Someone in the tennis federation finally decided to gird up his loins and make a call that's been long overdue. Whatever the various committees with fancy nomenclature announce - on Tuesday it was the Davis Cup selection - the Indian tennis association runs largely to the will of one man. So, it was Anil Khanna, the secretary of AITA, who called up Mahesh Bhupathi and told him that he does not figure in the plans for India's Davis Cup tie against Uzbekistan this April.
Apparently, henceforth, the lowest-ranked doubles specialist will sit out as India finally choose to field two singles players. Sanam Singh (24) and Yuki Bhambri (19) are interesting. Both have attitude; both hold promise. The presence of Rohan Bopanna allows for the three-singles options and that's been far denied in the Indian team.
India's Davis Cup selection has been largely conservative due to the abysmal crop of players that have been coming out of the system. One can hardly be talking about blooding young talent when the rookies fail to stay injury-free or fan their spark. The infrastructure is there, parents are throwing away as much as R50,000 a month to train their presumably-talented 14-year-olds and India also has a basic tournament structure in place.
But all the fancy equipment and money can't make up for lack of brains. Let's face it - the majority of our tennis coaches are conmen. Most of them are clueless about off-court training. In fact, even when it comes to scanning the names of all the coaches that accompany various Indian senior and junior teams, it becomes quite an effort to figure out which one of them has actually produced a quasi-world-class player.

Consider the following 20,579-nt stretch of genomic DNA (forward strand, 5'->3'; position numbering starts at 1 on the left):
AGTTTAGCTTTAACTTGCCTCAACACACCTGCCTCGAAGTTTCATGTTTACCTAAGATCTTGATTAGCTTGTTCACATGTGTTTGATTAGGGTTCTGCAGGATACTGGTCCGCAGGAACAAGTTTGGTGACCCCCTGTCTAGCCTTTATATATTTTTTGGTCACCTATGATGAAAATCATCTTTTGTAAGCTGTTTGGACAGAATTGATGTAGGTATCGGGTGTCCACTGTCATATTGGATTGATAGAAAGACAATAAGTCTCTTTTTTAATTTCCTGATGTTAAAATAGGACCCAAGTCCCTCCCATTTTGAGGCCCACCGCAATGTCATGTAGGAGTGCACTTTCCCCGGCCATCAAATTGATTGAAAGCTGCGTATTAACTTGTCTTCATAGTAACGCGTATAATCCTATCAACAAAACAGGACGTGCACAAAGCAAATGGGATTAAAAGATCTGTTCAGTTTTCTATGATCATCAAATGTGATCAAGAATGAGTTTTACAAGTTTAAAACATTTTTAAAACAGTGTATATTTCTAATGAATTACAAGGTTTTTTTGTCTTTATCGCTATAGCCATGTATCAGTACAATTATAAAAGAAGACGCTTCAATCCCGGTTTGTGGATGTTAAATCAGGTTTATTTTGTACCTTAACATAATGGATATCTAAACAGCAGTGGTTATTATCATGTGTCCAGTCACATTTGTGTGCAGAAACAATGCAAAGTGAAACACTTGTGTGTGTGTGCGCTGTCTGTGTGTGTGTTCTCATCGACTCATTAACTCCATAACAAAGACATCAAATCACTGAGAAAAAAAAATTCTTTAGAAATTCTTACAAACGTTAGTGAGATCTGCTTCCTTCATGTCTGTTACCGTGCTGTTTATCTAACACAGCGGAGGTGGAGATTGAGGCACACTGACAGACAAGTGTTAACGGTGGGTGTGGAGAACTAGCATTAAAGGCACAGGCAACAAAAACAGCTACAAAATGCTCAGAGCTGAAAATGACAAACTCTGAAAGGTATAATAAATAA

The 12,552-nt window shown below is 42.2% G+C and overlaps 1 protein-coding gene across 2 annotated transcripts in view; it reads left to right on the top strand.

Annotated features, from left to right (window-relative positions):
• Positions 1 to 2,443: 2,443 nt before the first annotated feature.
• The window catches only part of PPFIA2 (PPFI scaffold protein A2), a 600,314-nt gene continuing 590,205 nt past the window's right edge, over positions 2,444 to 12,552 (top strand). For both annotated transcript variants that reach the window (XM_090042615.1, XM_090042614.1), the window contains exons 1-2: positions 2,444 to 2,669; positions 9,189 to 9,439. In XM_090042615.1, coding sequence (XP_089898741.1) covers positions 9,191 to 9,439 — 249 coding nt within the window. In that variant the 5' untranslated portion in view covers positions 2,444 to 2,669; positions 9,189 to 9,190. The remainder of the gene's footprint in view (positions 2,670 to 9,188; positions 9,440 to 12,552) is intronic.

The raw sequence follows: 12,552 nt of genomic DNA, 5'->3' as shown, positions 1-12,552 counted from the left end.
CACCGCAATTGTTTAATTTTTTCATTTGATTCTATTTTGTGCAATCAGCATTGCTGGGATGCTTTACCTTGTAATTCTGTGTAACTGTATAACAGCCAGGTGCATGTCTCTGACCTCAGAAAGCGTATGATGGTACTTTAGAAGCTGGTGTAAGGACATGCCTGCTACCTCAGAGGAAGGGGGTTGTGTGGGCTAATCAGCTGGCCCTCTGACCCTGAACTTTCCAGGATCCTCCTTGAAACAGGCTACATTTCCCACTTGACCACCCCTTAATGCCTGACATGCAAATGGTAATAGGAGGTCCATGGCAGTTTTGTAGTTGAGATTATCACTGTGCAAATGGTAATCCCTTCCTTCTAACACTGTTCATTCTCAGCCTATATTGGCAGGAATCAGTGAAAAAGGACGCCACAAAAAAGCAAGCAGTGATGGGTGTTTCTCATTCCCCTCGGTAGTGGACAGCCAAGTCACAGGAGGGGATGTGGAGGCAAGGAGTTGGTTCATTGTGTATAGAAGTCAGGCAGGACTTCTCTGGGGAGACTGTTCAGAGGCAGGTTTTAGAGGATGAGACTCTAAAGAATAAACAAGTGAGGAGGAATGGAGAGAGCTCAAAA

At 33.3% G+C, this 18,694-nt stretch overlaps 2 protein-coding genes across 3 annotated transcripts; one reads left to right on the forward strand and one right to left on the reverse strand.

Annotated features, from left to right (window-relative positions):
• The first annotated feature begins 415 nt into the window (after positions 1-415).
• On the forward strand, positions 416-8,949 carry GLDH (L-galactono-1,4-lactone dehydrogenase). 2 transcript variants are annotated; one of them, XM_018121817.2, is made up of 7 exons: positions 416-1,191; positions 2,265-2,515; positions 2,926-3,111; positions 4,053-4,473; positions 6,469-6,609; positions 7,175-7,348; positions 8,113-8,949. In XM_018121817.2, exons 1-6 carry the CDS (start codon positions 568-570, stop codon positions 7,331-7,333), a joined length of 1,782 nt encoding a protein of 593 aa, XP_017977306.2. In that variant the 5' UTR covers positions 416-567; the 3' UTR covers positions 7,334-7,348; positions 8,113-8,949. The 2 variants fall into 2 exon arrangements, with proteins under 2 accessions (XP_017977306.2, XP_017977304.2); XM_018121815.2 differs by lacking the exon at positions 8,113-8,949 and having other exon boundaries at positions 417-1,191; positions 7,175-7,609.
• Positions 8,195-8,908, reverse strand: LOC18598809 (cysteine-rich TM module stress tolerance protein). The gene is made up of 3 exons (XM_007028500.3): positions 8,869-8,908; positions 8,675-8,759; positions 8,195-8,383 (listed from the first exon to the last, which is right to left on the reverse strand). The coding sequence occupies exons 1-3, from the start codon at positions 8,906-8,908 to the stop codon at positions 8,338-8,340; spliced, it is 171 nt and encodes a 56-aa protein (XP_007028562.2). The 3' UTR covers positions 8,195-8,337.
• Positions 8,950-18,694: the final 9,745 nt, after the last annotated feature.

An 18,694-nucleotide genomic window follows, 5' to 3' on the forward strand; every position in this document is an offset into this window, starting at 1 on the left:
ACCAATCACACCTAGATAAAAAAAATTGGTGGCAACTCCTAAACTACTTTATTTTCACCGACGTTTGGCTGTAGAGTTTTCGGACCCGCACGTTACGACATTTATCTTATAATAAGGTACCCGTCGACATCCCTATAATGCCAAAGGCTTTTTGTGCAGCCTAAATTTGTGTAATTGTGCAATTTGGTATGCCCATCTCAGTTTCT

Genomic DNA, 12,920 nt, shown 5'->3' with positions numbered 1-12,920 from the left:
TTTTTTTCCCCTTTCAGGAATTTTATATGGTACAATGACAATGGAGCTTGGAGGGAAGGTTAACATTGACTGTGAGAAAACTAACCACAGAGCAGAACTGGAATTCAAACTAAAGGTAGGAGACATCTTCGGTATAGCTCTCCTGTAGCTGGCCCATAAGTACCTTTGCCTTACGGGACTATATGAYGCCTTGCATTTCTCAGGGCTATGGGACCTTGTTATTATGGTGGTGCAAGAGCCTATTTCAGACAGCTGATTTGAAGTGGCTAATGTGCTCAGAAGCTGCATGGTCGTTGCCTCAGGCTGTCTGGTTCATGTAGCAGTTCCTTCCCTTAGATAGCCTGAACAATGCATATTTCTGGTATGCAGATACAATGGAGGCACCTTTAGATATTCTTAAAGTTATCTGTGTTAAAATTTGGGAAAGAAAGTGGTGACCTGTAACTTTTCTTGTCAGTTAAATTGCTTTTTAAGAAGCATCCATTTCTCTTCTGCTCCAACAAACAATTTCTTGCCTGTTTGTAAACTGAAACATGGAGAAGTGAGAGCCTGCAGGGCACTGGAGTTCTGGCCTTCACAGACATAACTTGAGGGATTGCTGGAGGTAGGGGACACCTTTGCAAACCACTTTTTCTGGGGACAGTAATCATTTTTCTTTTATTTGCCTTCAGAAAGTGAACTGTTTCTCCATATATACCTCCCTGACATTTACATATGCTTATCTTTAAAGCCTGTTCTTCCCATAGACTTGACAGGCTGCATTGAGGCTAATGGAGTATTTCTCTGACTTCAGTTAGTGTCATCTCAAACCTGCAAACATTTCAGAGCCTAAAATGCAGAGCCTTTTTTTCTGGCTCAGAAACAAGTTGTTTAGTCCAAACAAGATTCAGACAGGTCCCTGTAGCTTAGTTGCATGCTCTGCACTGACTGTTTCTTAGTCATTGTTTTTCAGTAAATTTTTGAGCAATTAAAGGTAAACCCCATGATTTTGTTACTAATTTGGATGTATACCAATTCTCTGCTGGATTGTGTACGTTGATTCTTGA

The ironic bit is that, for the future, India's hopes will rest on two men who were also journeymen talents till they went through the grind of the tennis programme in the University of Virginia. Somdev Devvarman and Sanam Singh both appeared to be clueless in the national federation's training scheme (the demerits of these harebrained ventures are too tedious to list again).
Getting it right
Abroad, they figured the basics. Apart from the rapier playing style that he has now developed, Sanam is also looking to replicate one crucial aspect of his senior friend's tennis arsenal - his legs. Just how hard he trains away from the court will dictate how long he retains his spot in the Cup squad.
His brilliant tennis head apart, Bhambri's legs worry this writer. So do those of Vishnu Vardhan (24), who is the reserve. Both were out of steam in their matches against the big boys of the pro tour at the Chennai Open early January. If the Indian federation is actually serious about grooming the next lot of Davis Cup singles players then they have to figure how to get a world-class trainer for these fellows.
Now that the vexing question of tiptoeing around the egos of our doubles topcats has been addressed, it's time for the next elephant in the room. Who's going to ask the captain, SP Misra, to either get more discipline in the squad or make way for someone nastier than him? The gentleman that he is, Misra has been too gentle and that may not be the best way to be when it comes to nurturing a fresh new squad for the future.